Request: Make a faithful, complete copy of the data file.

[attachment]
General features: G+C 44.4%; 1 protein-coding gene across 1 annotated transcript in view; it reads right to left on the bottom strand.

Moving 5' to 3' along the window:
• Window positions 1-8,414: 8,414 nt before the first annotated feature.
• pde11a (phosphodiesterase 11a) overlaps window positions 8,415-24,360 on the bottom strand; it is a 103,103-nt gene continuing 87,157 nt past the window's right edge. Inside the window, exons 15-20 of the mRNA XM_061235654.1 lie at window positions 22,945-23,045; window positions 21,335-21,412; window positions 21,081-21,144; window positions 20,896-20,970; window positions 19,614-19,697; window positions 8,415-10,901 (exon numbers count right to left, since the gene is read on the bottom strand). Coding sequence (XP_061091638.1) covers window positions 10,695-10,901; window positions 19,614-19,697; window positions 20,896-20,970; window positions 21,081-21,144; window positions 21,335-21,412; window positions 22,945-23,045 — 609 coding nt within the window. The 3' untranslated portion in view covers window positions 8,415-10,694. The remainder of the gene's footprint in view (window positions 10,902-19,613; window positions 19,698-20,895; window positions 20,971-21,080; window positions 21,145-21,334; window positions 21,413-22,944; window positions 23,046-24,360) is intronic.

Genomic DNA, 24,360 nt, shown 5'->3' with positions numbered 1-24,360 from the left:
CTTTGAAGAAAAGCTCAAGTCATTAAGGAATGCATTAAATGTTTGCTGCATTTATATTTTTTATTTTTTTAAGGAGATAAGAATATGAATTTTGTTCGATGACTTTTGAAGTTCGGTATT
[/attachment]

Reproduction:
General features: G+C 44.4%; 1 protein-coding gene across 1 annotated transcript in view; it reads right to left on the bottom strand.

Moving 5' to 3' along the window:
• Window positions 1-8,414: 8,414 nt before the first annotated feature.
• pde11a (phosphodiesterase 11a) overlaps window positions 8,415-24,360 on the bottom strand; it is a 103,103-nt gene continuing 87,157 nt past the window's right edge. Inside the window, exons 15-20 of the mRNA XM_061235654.1 lie at window positions 22,945-23,045; window positions 21,335-21,412; window positions 21,081-21,144; window positions 20,896-20,970; window positions 19,614-19,697; window positions 8,415-10,901 (exon numbers count right to left, since the gene is read on the bottom strand). Coding sequence (XP_061091638.1) covers window positions 10,695-10,901; window positions 19,614-19,697; window positions 20,896-20,970; window positions 21,081-21,144; window positions 21,335-21,412; window positions 22,945-23,045 — 609 coding nt within the window. The 3' untranslated portion in view covers window positions 8,415-10,694. The remainder of the gene's footprint in view (window positions 10,902-19,613; window positions 19,698-20,895; window positions 20,971-21,080; window positions 21,145-21,334; window positions 21,413-22,944; window positions 23,046-24,360) is intronic.

Genomic DNA, 24,360 nt, shown 5'->3' with positions numbered 1-24,360 from the left:
CTTTGAAGAAAAGCTCAAGTCATTAAGGAATGCATTAAATGTTTGCTGCATTTATATTTTTTATTTTTTTAAGGAGATAAGAATATGAATTTTGTTCGATGACTTTTGAAGTTCGGTATT